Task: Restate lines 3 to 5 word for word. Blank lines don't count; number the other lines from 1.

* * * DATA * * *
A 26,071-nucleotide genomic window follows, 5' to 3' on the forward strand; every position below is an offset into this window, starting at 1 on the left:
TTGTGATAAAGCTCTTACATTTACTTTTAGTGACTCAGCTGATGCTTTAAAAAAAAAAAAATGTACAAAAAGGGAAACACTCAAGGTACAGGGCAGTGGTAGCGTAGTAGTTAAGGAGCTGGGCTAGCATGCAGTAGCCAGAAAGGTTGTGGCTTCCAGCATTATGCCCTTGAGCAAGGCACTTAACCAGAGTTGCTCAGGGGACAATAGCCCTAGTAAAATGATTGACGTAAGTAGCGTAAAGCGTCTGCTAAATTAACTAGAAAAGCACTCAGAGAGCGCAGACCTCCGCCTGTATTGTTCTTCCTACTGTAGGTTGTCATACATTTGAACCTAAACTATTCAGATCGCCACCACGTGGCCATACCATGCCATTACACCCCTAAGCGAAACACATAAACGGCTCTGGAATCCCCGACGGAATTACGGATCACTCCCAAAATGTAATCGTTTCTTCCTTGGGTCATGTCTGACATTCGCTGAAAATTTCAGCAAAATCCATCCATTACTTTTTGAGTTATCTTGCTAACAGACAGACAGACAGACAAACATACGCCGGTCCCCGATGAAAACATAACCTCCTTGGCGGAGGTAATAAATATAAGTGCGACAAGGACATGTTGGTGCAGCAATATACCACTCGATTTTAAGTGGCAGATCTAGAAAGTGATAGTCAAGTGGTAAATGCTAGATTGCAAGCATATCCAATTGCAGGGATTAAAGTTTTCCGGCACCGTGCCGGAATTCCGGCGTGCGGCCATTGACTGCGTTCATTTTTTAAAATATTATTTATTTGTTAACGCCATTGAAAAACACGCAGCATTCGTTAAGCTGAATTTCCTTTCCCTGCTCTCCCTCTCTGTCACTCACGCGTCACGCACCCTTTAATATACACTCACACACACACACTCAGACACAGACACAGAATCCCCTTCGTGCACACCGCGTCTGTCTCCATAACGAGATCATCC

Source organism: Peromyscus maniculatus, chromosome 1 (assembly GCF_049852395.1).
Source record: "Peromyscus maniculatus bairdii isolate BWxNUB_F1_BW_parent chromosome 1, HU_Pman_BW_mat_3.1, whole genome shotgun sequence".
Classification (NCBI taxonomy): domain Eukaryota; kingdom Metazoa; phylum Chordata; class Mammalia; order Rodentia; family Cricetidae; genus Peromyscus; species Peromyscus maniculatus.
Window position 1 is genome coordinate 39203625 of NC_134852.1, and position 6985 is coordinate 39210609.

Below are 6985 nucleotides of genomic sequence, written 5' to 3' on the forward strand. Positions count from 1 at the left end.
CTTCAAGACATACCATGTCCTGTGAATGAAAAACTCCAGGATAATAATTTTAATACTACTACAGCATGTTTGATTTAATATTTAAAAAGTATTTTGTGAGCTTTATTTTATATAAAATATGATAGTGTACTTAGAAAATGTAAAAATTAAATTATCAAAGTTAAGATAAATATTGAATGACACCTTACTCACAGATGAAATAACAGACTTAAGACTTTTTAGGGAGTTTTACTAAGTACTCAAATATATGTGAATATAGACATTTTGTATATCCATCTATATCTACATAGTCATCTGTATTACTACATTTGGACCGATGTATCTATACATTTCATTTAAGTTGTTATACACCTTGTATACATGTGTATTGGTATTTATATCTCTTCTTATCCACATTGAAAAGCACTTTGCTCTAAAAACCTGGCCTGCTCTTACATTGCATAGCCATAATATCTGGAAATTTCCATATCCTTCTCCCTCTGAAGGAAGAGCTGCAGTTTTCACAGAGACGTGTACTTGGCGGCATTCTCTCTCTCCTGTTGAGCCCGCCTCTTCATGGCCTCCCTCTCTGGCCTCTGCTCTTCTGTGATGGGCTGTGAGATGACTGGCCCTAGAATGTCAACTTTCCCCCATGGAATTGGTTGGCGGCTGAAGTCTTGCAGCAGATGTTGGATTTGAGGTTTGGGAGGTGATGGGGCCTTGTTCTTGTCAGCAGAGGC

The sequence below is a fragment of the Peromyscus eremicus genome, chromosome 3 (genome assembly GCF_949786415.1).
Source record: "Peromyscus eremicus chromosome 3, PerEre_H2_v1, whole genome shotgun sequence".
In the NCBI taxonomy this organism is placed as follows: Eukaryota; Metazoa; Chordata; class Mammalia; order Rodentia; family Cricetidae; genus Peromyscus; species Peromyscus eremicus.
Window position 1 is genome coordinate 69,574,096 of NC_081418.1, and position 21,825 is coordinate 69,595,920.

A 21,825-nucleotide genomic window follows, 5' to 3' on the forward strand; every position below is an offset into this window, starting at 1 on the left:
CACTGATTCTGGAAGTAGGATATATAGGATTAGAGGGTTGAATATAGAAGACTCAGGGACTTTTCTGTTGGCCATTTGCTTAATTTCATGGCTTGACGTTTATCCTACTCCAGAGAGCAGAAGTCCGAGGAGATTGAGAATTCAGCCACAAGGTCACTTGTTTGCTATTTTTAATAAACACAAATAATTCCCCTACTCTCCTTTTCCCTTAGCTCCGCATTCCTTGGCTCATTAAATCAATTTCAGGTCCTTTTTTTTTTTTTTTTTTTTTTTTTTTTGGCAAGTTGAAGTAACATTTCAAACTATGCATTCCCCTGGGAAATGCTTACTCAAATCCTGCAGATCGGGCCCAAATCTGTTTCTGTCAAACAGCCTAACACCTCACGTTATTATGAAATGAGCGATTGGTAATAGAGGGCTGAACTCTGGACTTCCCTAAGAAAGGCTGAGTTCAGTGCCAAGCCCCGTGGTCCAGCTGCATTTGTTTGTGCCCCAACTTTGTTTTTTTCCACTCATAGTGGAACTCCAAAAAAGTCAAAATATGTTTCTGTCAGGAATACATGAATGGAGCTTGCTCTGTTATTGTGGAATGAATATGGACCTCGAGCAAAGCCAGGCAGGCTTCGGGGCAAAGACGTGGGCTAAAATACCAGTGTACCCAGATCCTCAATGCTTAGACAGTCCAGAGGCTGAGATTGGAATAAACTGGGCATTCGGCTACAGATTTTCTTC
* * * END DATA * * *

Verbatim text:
Source organism: Peromyscus maniculatus, chromosome 1 (assembly GCF_049852395.1).
Source record: "Peromyscus maniculatus bairdii isolate BWxNUB_F1_BW_parent chromosome 1, HU_Pman_BW_mat_3.1, whole genome shotgun sequence".
Classification (NCBI taxonomy): domain Eukaryota; kingdom Metazoa; phylum Chordata; class Mammalia; order Rodentia; family Cricetidae; genus Peromyscus; species Peromyscus maniculatus.